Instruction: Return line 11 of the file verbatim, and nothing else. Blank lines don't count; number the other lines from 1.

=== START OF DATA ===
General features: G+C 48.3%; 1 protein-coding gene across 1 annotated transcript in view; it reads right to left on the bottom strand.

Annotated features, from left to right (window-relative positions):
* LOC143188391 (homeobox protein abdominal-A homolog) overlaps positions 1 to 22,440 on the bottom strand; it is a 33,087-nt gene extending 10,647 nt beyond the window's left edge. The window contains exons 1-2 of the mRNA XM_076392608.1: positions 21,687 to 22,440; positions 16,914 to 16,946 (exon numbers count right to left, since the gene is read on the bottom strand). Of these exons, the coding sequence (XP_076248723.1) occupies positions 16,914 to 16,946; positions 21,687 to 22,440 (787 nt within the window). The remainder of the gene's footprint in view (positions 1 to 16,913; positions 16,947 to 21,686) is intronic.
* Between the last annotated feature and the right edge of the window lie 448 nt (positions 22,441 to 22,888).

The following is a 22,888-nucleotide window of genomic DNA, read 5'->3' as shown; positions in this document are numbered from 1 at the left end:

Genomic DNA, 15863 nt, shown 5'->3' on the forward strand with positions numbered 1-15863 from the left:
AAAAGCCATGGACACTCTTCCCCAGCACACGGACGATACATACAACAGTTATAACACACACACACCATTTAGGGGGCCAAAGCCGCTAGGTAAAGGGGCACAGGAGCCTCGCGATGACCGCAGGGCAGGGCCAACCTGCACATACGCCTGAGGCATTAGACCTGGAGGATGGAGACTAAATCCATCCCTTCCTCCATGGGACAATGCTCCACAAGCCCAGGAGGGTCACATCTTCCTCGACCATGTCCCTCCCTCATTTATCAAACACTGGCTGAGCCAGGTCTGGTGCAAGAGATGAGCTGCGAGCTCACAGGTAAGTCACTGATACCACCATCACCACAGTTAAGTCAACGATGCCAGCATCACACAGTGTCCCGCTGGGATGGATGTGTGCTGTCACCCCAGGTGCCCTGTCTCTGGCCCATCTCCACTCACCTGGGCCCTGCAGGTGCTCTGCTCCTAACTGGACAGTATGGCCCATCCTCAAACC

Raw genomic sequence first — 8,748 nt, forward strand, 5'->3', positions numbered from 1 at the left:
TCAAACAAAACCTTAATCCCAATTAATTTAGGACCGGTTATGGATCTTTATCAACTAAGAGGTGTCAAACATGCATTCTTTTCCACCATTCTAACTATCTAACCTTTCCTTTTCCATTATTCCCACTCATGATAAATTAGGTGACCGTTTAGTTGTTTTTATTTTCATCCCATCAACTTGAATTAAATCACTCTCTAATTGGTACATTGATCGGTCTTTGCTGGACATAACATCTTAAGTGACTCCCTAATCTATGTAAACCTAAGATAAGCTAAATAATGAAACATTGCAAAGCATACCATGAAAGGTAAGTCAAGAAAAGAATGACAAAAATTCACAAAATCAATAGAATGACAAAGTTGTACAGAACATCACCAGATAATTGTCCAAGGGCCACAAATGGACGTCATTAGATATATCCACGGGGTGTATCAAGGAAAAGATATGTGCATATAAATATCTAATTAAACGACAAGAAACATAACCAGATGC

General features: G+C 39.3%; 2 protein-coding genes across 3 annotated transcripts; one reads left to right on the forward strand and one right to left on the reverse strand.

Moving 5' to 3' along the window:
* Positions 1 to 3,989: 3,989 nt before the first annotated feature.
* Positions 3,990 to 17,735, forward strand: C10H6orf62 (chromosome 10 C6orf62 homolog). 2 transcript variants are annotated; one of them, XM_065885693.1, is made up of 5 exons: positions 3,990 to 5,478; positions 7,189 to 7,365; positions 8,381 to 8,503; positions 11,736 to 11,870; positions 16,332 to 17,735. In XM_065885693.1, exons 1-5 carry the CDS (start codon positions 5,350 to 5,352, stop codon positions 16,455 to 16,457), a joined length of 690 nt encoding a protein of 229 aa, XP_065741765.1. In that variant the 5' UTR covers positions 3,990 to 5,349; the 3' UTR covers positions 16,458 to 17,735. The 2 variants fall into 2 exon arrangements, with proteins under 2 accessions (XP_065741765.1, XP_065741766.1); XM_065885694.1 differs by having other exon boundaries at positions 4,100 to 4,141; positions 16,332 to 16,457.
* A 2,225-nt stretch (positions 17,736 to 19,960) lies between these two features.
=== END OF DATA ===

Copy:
Moving 5' to 3' along the window: